Portrait photography is definitely not my strong suit, and it’s even harder when YOU are taking a photo of YOU. It’s so much easier to work with someone who knows what they’re doing and can make you relaxed enough to take a great fun photo for your blog headshot.
I’ve had the same sidebar headshot for 3 years (above, taken by Dave Lim) simply because I liked how I looked in the photo. I’ve also had another photo on my About Me page (if you recall, that particular photo was pretty horrible) for about 5 years. I’ve been going through a brand audit of Chic Steals and felt that my head shots didn’t really reflect my blog topic and focus. They needed to be lighter, brighter, closer – and more depicting chic, creative, crafty living instead of just my head in front of a forest. So after playing with a couple different ideas, I settled on a photo of me in my home office in front of a wall that I decorated with gold washi tape in a triangle pattern. (Similar to what I did with my DIY Geometric Bathroom Makeover wall here.) I chose on a white-and-gold palette since I felt that was in line with my blog branding. I did make a little sparkly gold prop as the silhouette of the diamond in my logo, and utilize the DIY paper glitter diamond paperweight I made in this post here. For the overhead and sitting at the desk laptop shots, I styled the desk with my DIY Gold Succulents in Geometric Origami planters, the origami diamond paperweights, and a variety of crafty materials to touch on the “making” theme of my blog. The only piece of jewelry I wore was the DIY Free People Wrapped Quartz Bangle that has been really popular online since I shared it.
My good friend Josh of Joshua Johnston Photography took my photos, and though we shot in the late afternoon and the light was fading inside, his lighting techniques were still able to bring out all the little details and make everything white and bright. In all it took an hour and a half, and the finished photos were awesome – and, I felt, much more fitting with the look and feel of my blog.
So are you experiencing some difficulty with deciding on the perfect headshots for your blog or website? Here are 8 steps to get portrait photos you’ll love:
How to Take Headshot Portrait Photos for Your Blog That Reflect Your Brand
1) Spend some time looking at your blog. Are there colors or elements that you could incorporate into a shoot? Do you feature the same items over and over again? What “goes together” and what doesn’t? (like using a forest background for a crafty blog…which doesn’t make any sense)
2) How can you accomplish what you want in the least cluttered, most direct way? What would make sense as a background? Can you make it, fake it, or is there a place you know that would be perfect for the locale?
3) How about props? Would they be more specific and tie a photo of you into what you write about better? Reiterate your branding or logo somehow?
4) Sketch some ideas out on paper, having in your head a firm idea of the colors and layout of the elements. Where do you want your head to appear? Should you be looking at your content to draw people’s eyes to it? Looking at the reader to connect with them? Looking away so that you’re an object of admiration and having fun by yourself? What are you trying to sell with your head shot?
5) Allow enough time to be able to properly style out your photos and capture them in the best light. Do you need to shoot during the Golden Hour? How long will it take you for hair and makeup? How about styling your props?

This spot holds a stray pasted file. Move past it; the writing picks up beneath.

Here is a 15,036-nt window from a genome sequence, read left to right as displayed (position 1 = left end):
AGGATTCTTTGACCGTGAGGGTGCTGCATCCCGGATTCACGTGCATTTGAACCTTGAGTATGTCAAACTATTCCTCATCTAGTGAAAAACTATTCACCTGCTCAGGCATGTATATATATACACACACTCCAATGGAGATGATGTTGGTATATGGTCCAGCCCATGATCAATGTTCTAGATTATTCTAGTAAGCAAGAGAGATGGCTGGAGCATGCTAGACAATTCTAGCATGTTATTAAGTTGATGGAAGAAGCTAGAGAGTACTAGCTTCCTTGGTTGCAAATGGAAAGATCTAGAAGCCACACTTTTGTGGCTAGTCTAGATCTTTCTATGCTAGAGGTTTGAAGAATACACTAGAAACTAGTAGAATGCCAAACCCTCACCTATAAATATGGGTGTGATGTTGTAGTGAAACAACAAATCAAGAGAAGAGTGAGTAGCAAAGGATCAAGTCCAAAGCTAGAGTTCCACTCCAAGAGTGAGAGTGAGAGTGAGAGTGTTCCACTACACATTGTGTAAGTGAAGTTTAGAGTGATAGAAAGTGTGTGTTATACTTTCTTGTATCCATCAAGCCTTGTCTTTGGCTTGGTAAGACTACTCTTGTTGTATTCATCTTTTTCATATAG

6) Choose a lens that has the least amount of distortion for the face: ideally, 85mm. If not, 50mm will also do quite well and create that soft blurred background. Use a tripod if you can, especially in low light situations!
7) Unless you’re used to modeling (or modeling by yourself!), shoot with someone you know well and who you’re comfortable with, preferably someone who makes you laugh. That way your smiles will be genuine and your eyes light up in your photos, which is difficult to fake. You’ll also have someone to interact with which can come out in the final images, creating more of a connection with the viewer. Don’t be discouraged if you have to take a ton of photos to get any you like. Some the framing might be right, but you have a hair out of place. Some your expression might be weird. Keep them all and look at them later.
8) Go through the photos on a large screen, ideally after some time has passed. That way you can apply a fresh eye and be more objective with the ones you choose. Choose ones that you like a lot then compare them against one another. If you like them, your readers will too. Post-process, upload, and announce your new pictures!
Thanks, Josh – I couldn’t have done it without you! Check out his website for prints of cool landscape and nature photography – especially Oregon waterfalls!
Joshua Johnston Photography
Do you have any tips for good blog headshot photos? Please share in the comments!
I actually helped Josh build the website and optimize it for SEO, learning the Smugmug platform
[aff. link] in the process. I’d highly recommend it if you’re a photographer looking for a no-hassle way to sell your prints and photos
as digital downloads – since they take care of all the order processing and fulfillment for you!
I’m a budget-shopper, you’re a budget shopper. But no one wants to actually look like they’re wearing a $4.99 blazer, no? They key to looking well-dressed is making sure you’re choosing excellent items for their value, that you can spice up with a bit of budget-friendly DIY prowess. Here are 7 ways you can look like a million bucks on a budget (even if you only spent $20!): (more…)